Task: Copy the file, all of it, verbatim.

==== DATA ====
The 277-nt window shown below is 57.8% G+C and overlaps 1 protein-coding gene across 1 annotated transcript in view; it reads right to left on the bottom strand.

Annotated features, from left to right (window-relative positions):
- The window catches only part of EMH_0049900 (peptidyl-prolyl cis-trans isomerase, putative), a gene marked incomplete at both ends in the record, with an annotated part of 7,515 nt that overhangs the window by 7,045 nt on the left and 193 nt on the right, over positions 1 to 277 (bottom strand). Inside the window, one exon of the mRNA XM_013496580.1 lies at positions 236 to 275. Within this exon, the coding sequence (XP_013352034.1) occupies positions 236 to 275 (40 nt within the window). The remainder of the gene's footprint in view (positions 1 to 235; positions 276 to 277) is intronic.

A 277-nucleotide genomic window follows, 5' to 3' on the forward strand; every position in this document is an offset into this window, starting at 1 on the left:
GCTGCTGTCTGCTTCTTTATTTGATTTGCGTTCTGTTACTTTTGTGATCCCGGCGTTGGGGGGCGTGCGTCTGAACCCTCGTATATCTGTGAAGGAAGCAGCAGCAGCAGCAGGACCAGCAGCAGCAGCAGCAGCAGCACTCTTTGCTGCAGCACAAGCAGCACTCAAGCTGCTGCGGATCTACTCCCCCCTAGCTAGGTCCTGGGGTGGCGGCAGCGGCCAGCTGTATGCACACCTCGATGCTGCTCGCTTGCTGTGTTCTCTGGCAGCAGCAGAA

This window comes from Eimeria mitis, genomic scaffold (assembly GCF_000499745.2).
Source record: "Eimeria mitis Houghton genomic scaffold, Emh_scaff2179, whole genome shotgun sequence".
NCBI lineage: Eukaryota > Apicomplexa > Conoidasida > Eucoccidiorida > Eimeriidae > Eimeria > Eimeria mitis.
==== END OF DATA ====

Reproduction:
The 277-nt window shown below is 57.8% G+C and overlaps 1 protein-coding gene across 1 annotated transcript in view; it reads right to left on the bottom strand.

Annotated features, from left to right (window-relative positions):
- The window catches only part of EMH_0049900 (peptidyl-prolyl cis-trans isomerase, putative), a gene marked incomplete at both ends in the record, with an annotated part of 7,515 nt that overhangs the window by 7,045 nt on the left and 193 nt on the right, over positions 1 to 277 (bottom strand). Inside the window, one exon of the mRNA XM_013496580.1 lies at positions 236 to 275. Within this exon, the coding sequence (XP_013352034.1) occupies positions 236 to 275 (40 nt within the window). The remainder of the gene's footprint in view (positions 1 to 235; positions 276 to 277) is intronic.

A 277-nucleotide genomic window follows, 5' to 3' on the forward strand; every position in this document is an offset into this window, starting at 1 on the left:
GCTGCTGTCTGCTTCTTTATTTGATTTGCGTTCTGTTACTTTTGTGATCCCGGCGTTGGGGGGCGTGCGTCTGAACCCTCGTATATCTGTGAAGGAAGCAGCAGCAGCAGCAGGACCAGCAGCAGCAGCAGCAGCAGCACTCTTTGCTGCAGCACAAGCAGCACTCAAGCTGCTGCGGATCTACTCCCCCCTAGCTAGGTCCTGGGGTGGCGGCAGCGGCCAGCTGTATGCACACCTCGATGCTGCTCGCTTGCTGTGTTCTCTGGCAGCAGCAGAA

This window comes from Eimeria mitis, genomic scaffold (assembly GCF_000499745.2).
Source record: "Eimeria mitis Houghton genomic scaffold, Emh_scaff2179, whole genome shotgun sequence".
NCBI lineage: Eukaryota > Apicomplexa > Conoidasida > Eucoccidiorida > Eimeriidae > Eimeria > Eimeria mitis.